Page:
Must an Acceptance of a Settlement Offer Be Identical to the Offer?

If you make an offer to settle your accident, does the acceptance of that offer have to be identical to make it binding?

A motorist was involved in a motor vehicle accident, and he (the plaintiff) sued the other driver (the defendant) for injuries arising out of that car crash. The defendant claimed that the parties reached a pre-suit settlement. But the plaintiff asserted that there wasn’t a settlement and moved for summary judgment on the question. The defendant moved to enforce settlement. The trial court denied the plaintiff’s motion and granted the defendant’ motion to enforce settlement. The plaintiff appealed.


After the February 2021 accident, the plaintiff made a written pre-suit offer to the defendant’s insurer to settle his personal-injury claim. The detailed offer letter required the payment of $25,000 (the bodily injury coverage limit) and noted that the insurance company must accept the terms of the offer in writing within 31 days. The offer letter further dictated that any payment requiring the name of a payee must be made out to the law firm and that, “[a]s an act necessary to accept this offer,” payment had to “be received 15 days after the insurance company’ written acceptance of th[e] offer.” Also included in the offer letter was the following statement:

As an act necessary to accept this offer, the settlement payment and all other documents sent by the insurance company must not include any terms, conditions, descriptions, expirations, or restrictions that are not expressly permitted in this offer.

Finally, the offer letter cautioned that

[m]ultiple cases demonstrate the hazards of attempting to negotiate agreements without terms and conditions for acceptance being clear, and we want to be clear that this offer must be accepted exactly as stated and that any variance at all from any terms or conditions of acceptance or any variance at all from the quoted language above, even if accidental, will be a rejection of this offer.

Just days later, the insurance company responded that the insurer authorized him to accept the plaintiff’s offer. Their letter was accompanied by the settlement check and a limited release. The settlement check was made out to the plaintiff’s law firm and included a notation that it was “void after 180 days.” In subsequent correspondence, the plaintiff explained to the insurance company that its purported acceptance was not identical to the offer and that the plaintiff was rejecting the insurer’s counteroffer. The plaintiff subsequently filed this action against the defendant for negligence and negligence per se, alleging that his medical expenses totaled nearly a million dollars. The defendant contended that there had been an accord and satisfaction of the plaintiff’s claims.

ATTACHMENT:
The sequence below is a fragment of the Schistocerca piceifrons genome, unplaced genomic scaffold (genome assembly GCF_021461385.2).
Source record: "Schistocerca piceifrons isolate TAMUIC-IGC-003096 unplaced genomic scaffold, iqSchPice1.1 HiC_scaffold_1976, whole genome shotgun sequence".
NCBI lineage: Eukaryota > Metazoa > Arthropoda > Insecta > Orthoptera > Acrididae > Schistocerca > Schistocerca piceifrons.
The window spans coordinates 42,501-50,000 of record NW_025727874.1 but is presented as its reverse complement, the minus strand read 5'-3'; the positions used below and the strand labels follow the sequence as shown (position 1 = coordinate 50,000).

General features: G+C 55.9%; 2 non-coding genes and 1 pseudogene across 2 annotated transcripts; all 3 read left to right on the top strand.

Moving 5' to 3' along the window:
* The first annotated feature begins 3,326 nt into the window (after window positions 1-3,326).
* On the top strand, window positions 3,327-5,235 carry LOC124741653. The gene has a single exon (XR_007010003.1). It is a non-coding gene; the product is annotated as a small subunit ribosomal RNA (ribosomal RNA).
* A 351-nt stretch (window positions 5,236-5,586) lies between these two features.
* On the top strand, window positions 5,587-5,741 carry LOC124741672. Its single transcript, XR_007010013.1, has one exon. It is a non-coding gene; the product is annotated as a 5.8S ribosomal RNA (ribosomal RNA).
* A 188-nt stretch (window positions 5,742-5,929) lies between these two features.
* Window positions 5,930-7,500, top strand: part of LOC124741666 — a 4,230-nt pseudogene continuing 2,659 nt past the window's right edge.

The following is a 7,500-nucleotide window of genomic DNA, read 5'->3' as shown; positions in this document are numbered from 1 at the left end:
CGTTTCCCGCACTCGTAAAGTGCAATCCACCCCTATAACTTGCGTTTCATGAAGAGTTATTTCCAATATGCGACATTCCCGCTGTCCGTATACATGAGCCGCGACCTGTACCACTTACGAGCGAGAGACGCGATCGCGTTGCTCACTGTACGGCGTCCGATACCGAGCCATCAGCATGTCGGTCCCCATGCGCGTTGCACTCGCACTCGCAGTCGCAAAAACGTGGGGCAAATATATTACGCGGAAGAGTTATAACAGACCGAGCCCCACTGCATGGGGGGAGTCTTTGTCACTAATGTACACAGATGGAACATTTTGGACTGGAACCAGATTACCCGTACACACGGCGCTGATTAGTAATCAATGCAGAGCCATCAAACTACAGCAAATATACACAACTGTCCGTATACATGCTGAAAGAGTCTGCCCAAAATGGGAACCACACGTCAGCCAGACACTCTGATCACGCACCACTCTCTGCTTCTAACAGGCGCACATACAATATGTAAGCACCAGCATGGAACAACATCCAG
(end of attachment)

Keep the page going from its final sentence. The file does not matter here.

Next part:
In his subsequent motion for summary judgment on that defense, the plaintiff claimed that there was no settlement agreement between the parties and, thus, that the defense failed as a matter of law. The plaintiff argued that counsel for the insurance company had only indicated that she was authorized to accept the offer, not that she was actually accepting the offer. As to the terms of the offer, the plaintiff argued:

  • The insurance company failed to supply the settlement check 15 days after their written acceptance as stated in the offer;
  • The settlement check itself violated the terms of the offer by including a provision that it would be void after 180 days; and
  • The insurance company failed to properly name the payee on the settlement check by failing to include a necessary comma.

In response, the defendant argued that he complied with the five material statutory terms required by OCGA § 9-11-67.1 and that their acceptance didn’t vary from the terms of the plaintiff’s offer. Specifically, he argued that it was “utterly absurd” that the plaintiff was complaining that he’d received the settlement check earlier than the required 15 days, that the expiration of the check was dictated by law, and that the plaintiff had failed to demonstrate that the missing comma was material to whether the check was negotiable. In his reply, the plaintiff pointed out that the defendant admitted that its acceptance wasn’t identical to his offer.

After a hearing, the trial court agreed with the defendant that he’d complied with the material terms of OCGA § 9-11-67.1 The trial court also sided with the defendant on whether he’d complied with other terms of the plaintiff’s offer. The judge found that, because the offer letter “utilized the passive voice” — by saying that “payment must be received 15 days after the insurance company’ written acceptance of this offer” — it merely required that the plaintiff receive the settlement 15 days after acceptance rather than requiring the insurance company to deliver the settlement 15 days after acceptance. In short, the trial court concluded that this condition imposed no duty on the insurance company and reasoned that because the plaintiff “received payment at the time it received the insurance company’ written acceptance,” the plaintiff “therefore … also received payment 15 days after the insurance company’ written acceptance.”